There are performers who live comfortably within the confines of an envelope, and performers who gently nudge at the envelope, and there are those artists who push vigorously at the envelope, seeking to change and uproot stale societal norms.
Then there's George Carlin, an icon who not only had nothing to do with the envelope that confines many comedy-makers, but who wouldn't even drive by the envelope store if he had a map. Mr. Carlin, in short, went well beyond the envelope-pushing boundaries into idol- and institution-tweaking territory, the kind of comedy that ripples into the acts of a thousand other comedians over decades to come.
The Grammy Museum wants to celebrate his one-of-a-kind legacy, and so it shall, with a new exhibit called "A Place for My Stuff." The show runs at the LA Live-based music-and-performance repository from Wednesday, Sept. 30 through March 2016.
The name of the exhibit recalls one of the comedian's best-known bits, which takes on our obsession with material goods ("your house is just a place for your stuff"). But the stuff found within the Grammy Museum show isn't made up of mere knickknacks for your shelf but rather the seeds and inspirations that went into Mr. Carlin's long career in comedy.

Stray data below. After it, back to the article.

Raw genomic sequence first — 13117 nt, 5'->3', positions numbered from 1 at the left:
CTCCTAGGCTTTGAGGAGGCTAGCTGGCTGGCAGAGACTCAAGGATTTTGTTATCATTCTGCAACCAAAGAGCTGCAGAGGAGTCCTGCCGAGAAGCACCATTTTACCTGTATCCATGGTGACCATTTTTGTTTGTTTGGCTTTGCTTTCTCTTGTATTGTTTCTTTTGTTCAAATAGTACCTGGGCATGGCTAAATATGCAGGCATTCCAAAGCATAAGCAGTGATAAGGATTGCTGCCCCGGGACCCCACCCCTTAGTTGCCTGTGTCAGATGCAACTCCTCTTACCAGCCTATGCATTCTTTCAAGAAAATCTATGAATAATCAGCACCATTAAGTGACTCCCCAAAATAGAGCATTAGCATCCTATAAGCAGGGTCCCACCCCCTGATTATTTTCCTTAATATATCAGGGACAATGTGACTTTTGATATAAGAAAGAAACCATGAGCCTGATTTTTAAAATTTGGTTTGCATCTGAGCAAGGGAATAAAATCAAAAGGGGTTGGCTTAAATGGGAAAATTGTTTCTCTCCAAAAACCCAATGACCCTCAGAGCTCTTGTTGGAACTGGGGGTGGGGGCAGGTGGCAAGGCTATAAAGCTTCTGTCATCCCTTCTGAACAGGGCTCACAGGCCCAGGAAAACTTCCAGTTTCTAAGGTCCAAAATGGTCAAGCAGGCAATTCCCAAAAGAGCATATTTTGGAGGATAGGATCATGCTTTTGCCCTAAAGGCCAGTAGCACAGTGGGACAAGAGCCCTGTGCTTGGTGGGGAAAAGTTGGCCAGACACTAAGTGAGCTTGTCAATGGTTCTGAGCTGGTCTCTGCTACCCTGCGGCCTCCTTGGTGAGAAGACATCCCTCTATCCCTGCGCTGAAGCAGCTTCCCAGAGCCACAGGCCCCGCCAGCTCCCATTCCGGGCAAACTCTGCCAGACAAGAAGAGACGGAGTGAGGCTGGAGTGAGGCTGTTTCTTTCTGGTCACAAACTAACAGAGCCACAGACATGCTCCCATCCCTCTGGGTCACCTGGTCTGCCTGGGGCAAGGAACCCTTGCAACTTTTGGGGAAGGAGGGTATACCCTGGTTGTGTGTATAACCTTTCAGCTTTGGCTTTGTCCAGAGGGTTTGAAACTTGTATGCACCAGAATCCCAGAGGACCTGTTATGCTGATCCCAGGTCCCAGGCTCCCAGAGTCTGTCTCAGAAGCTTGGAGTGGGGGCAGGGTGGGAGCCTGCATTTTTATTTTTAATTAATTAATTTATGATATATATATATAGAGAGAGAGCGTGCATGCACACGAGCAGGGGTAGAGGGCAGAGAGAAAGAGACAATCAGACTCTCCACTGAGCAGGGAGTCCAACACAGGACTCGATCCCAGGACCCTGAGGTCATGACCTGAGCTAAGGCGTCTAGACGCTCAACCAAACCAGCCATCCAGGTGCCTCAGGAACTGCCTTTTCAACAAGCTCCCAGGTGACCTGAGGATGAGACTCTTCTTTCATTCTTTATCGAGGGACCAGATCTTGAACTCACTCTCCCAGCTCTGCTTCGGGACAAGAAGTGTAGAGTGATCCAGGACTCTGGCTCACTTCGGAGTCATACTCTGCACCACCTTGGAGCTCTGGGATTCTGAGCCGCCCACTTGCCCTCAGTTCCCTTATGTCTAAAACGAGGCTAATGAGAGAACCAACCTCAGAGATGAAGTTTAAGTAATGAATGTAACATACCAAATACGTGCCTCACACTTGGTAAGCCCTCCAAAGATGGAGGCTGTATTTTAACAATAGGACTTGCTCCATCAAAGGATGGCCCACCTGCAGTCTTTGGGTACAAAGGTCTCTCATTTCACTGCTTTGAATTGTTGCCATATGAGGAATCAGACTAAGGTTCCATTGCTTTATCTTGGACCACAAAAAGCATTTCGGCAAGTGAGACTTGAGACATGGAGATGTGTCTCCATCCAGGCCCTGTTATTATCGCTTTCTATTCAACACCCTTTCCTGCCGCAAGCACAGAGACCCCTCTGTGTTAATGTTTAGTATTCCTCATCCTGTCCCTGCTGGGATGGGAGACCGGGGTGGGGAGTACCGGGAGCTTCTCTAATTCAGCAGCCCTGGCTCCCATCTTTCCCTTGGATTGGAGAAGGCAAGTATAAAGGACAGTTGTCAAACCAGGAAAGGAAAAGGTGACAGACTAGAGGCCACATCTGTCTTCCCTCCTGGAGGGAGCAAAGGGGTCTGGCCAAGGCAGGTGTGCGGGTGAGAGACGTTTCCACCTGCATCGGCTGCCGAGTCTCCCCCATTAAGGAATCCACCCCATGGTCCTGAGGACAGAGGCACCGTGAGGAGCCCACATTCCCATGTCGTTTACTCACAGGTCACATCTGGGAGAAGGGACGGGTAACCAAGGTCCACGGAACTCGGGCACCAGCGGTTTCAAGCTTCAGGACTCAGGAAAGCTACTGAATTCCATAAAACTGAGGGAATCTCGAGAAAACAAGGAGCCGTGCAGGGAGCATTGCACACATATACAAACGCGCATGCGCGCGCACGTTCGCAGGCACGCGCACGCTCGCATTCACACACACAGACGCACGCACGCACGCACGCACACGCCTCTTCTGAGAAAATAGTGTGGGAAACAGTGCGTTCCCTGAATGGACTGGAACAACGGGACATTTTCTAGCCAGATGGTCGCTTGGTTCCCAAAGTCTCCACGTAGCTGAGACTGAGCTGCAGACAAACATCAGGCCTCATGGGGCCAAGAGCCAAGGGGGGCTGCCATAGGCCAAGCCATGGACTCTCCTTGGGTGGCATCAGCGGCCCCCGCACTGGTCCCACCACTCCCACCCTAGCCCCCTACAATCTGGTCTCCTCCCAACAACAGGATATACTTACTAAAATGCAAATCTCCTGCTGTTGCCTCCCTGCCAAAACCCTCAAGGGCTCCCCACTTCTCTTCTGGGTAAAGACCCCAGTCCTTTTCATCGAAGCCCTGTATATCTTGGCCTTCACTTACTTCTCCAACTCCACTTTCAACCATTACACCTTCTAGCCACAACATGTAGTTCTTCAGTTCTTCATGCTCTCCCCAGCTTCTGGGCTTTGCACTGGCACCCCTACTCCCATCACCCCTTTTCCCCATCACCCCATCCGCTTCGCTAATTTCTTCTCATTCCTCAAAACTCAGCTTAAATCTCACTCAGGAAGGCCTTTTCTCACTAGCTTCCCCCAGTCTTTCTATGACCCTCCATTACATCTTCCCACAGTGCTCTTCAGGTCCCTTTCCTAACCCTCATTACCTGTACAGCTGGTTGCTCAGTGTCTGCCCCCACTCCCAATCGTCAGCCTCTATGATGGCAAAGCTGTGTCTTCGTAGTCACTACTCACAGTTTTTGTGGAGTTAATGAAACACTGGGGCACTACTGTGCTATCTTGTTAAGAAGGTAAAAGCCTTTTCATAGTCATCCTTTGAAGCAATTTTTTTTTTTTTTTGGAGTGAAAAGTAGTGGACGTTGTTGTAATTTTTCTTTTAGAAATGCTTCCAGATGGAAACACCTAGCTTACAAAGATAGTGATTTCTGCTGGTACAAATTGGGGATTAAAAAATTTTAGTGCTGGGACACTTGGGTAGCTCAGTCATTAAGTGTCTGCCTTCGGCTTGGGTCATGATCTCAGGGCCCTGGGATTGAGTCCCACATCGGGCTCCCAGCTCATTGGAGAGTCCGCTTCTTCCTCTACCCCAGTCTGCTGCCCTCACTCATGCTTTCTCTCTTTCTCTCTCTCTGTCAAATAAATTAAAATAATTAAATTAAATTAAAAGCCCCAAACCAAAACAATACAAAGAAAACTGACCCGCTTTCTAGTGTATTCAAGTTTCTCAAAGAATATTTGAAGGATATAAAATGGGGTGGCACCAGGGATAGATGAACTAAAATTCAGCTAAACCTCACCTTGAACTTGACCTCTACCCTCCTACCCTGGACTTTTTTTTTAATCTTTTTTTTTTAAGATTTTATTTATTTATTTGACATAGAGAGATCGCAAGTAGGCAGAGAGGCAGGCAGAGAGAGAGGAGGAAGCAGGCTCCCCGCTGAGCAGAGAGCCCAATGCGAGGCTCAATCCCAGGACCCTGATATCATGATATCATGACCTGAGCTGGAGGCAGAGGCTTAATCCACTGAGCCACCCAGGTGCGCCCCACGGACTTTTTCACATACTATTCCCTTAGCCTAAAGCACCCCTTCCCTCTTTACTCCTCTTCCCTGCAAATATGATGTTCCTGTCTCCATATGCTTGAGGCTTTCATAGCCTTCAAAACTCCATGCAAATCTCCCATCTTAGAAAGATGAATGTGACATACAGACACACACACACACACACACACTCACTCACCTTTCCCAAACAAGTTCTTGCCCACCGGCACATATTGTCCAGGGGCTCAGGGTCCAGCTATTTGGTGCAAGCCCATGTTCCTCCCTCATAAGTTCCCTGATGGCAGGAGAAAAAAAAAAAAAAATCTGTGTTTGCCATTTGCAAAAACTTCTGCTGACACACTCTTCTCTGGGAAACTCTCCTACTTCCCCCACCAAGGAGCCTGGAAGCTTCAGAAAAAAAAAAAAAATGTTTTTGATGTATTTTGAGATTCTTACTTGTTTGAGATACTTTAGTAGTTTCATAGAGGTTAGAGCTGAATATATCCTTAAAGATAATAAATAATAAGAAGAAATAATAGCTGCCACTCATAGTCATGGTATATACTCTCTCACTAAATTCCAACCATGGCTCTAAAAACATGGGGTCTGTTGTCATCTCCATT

Scrapbooks from his youth will be on display and a script, too, from the film "Dogma," and set lists from his televised performances. His public arrest record is in the mix, too.
It has been over a half decade since Mr. Carlin passed away at the age of 71, but his forceful viewpoints and refusal to toe any lines presented to him by the rule-makers continues to galvanize those going into the mic-and-brick-wall business of making laughs.
George Carlin is the third comedian honored at the Grammy Museum with a show; Rodney Dangerfield and Joan Rivers each had their own exhibits, too. It's no surprise, and comedy fans should expect more, as the Grammys reward spoken word albums as well as music, and all comedians honored so far have been in the Grammy spotlight.
Surely having an exhibit in a big institution full of learning and displays would have tickled the iconoclastic comedian, just a little? Few envelope-pushers have been as skilled or legendary, and that surely deserves some love from a lofty museum.